X’s…whether a past relationship or something in algebra that you’re trying to solve for, are most often times a source of headache, heartache and frustration. There have been plenty of books written on reconciling the baggage brought about by a past relationship, but surprisingly few written with the intention of shedding a new light on those mathematical unknowns that you were forced to wrestle with in high school.
That actually surprises me because if you ask someone to look back at a past boyfriend or girlfriend they’ll probably be able to recount at least ONE nice memory with him or her. But if you ask somebody to tell you about the time they took calculus you’ll probably be looked at in disgust or boredom. I can’t think of many other phobia’s so pervasive in today’s culture. Even the strongest food aversion catches more breaks than math class.
The current book I’m reading, The Joy of x by Steven Strogatz, seeks to turn the tide on some of that mathematical anxiety (a real thing according to wikipedia) and reintroduces the subject to adults who may look back in despair when they think of trig functions or word problems. The book starts at the most fundamental building blocks even teaching why there’s more to the seemingly obvious idea that 3×7 is the same thing as 7×3. Strogatz is able to achieve what very few others can to do and take complex, abstract ideas and pare them down into something a 3rd grader can digest. I find it beautiful when the smartest minds care to meet people at eye level rather than speak pompously above anyone without a PhD.
On a personal level, I deal with this aversion all of the time. When I tell somebody that I majored in math or that I do “mathy business things” in my current occupation, I’m usually met with a look like I’m an alien from another planet. But in my opinion the subject is elegant and beautiful and significant change needs to be made in our education system in order for other students to see it that way.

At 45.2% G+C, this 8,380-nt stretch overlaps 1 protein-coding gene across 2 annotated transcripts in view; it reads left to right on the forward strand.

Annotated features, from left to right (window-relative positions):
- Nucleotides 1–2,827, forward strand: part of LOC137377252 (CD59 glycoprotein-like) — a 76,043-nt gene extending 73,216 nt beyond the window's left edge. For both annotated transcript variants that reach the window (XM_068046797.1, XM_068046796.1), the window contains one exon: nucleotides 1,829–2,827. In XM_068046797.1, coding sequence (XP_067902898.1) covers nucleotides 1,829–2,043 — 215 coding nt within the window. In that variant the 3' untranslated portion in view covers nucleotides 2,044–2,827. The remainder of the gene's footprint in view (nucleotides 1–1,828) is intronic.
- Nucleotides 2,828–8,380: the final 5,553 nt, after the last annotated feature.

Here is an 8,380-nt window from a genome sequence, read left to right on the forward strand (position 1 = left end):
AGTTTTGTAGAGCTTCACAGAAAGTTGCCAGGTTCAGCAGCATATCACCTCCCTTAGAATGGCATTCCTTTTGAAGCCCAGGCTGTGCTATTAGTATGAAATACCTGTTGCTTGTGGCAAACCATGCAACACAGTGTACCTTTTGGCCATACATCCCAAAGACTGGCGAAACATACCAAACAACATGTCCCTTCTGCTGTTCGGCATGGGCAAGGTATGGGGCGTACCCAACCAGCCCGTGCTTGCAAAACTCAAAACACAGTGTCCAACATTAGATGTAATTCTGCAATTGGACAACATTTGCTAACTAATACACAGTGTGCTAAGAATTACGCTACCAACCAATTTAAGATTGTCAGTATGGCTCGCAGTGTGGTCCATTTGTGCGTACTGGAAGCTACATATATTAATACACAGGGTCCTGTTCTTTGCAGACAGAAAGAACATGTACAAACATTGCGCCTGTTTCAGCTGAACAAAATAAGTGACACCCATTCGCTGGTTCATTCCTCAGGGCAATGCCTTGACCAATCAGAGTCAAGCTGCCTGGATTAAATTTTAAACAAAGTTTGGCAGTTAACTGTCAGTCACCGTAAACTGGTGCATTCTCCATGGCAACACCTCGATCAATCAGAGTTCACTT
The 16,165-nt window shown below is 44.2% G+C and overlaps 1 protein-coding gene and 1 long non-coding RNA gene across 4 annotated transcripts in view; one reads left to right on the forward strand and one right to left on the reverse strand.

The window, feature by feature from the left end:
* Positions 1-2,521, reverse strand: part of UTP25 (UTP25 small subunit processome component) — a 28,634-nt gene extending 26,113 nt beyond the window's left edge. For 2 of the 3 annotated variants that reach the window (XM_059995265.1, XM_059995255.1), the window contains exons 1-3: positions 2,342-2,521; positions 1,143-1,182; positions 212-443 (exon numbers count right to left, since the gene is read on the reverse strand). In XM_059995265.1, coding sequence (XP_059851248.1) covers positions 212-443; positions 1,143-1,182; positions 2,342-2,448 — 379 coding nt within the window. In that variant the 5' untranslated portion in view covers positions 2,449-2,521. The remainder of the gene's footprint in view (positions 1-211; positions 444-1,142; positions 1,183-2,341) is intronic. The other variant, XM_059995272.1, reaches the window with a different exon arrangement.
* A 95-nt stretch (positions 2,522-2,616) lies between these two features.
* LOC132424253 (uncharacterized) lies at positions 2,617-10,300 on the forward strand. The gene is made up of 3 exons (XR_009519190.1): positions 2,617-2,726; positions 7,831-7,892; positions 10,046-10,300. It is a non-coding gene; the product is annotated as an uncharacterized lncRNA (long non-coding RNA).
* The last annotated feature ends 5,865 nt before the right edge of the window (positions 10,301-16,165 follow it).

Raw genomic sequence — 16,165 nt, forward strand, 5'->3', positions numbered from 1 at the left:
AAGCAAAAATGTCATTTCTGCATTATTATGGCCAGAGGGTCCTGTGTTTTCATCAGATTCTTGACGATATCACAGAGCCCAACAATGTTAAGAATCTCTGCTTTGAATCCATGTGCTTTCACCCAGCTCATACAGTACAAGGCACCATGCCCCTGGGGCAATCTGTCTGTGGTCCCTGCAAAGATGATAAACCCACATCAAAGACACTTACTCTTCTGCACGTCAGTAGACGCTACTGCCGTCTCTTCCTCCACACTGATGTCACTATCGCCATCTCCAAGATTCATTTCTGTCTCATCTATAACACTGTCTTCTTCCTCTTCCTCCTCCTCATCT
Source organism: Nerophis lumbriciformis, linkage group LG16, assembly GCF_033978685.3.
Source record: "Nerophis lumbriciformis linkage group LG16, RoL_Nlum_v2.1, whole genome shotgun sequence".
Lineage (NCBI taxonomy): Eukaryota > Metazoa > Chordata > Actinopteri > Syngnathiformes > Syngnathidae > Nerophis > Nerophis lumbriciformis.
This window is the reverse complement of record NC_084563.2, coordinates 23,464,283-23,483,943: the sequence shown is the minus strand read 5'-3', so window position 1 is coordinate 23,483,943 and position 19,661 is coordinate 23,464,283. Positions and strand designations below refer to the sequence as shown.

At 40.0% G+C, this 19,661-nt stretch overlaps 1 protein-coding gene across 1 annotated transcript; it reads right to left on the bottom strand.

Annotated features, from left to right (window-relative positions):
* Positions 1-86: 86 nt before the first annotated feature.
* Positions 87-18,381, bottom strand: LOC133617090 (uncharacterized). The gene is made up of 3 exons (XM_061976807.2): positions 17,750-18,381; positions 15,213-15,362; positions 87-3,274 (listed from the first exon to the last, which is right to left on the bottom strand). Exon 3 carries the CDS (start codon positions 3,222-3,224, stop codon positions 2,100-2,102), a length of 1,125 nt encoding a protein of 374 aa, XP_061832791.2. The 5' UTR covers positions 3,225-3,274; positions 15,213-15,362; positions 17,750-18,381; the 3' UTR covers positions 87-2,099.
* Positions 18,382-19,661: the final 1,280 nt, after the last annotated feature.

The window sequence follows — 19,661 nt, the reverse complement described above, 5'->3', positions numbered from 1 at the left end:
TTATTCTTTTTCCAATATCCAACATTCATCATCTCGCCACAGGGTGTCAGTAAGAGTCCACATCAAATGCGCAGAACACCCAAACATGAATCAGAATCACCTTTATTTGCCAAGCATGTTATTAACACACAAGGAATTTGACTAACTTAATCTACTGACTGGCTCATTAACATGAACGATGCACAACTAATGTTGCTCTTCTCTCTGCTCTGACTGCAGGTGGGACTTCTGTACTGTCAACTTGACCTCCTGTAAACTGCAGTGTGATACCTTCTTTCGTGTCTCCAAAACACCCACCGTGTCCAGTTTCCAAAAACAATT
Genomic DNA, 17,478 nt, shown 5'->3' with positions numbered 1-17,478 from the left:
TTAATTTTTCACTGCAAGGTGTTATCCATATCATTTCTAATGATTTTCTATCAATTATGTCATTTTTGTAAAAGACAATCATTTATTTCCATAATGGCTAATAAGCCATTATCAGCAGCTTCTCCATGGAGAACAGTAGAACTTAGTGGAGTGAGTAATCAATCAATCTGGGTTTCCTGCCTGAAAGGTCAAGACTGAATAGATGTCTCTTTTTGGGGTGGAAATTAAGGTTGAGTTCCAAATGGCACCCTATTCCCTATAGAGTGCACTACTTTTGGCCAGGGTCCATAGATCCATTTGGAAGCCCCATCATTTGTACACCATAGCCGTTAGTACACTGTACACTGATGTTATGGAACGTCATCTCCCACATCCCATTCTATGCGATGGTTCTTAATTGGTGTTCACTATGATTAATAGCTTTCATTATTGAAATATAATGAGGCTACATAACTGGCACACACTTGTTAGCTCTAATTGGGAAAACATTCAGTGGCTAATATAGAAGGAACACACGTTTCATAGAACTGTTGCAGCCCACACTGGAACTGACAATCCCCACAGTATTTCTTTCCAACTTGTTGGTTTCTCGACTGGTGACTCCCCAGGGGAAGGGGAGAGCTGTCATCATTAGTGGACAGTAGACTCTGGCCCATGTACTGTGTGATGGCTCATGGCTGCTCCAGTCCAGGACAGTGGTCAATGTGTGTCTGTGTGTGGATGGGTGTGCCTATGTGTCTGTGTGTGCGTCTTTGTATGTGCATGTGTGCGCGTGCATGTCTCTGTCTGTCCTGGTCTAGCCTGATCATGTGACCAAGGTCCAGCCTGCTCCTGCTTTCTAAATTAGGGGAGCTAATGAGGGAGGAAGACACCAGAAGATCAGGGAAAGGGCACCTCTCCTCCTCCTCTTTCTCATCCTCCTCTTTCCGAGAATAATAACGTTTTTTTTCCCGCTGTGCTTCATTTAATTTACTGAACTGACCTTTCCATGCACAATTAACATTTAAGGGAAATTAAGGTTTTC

A huge step in the right direction starts with answering one question…”why?”. Rather than forcing students to grapple with equations out of the gate, there should be time spent answering the two biggest roadblocks facing somebody who takes on a math class:
- Why am I learning this?
- Why does all of this stuff work? (hint, it doesn’t come out of thin air and much of it is grounded in intuition)
When I got to college I struggled badly in my math classes, going so far as to fail my second quarter calculus class. As somebody who was being referred to as a math wiz just one year before, you can imagine my world spinning a bit. But whether it was ego or just plain stubbornness, I stuck it out and got through those “weeder-out classes”.
I can thank Professor David Weisbart for reinvigorating a love for the subject that was slowly dying. It was not until I got to his class called Analysis that everything clicked for me. Dave, as I now call him, is one of those aforementioned guys who is a math genius but can package a concept and communicate it in a way that doesn’t sound intimidating. Just as important in my future success as a math major, this was the “why” class. And I learned that almost all of the “why’s” are grounded in intuition and not handed down in mythical doctrine etched on stone tablets. It should not take 15 years of school and half a math degree to get to the “why” class. And with books like The Joy of x, I’m pretty sure I’m not alone in thinking so either.
Thank you to my 4th grade math teacher Mr. T, my 12th grade calc teacher Mr. Kemple and my friend and college professor David Weisbart for helping me to find joy in x during each stage of my formal education.
For someone else doing great things to alter math education check out Dan Meyer’s famous TED Talk: Math Class Needs a Makeover.
And if you’re interested in seeing mathematical beauty in action watch Steven Strogatz: The Science of Sync.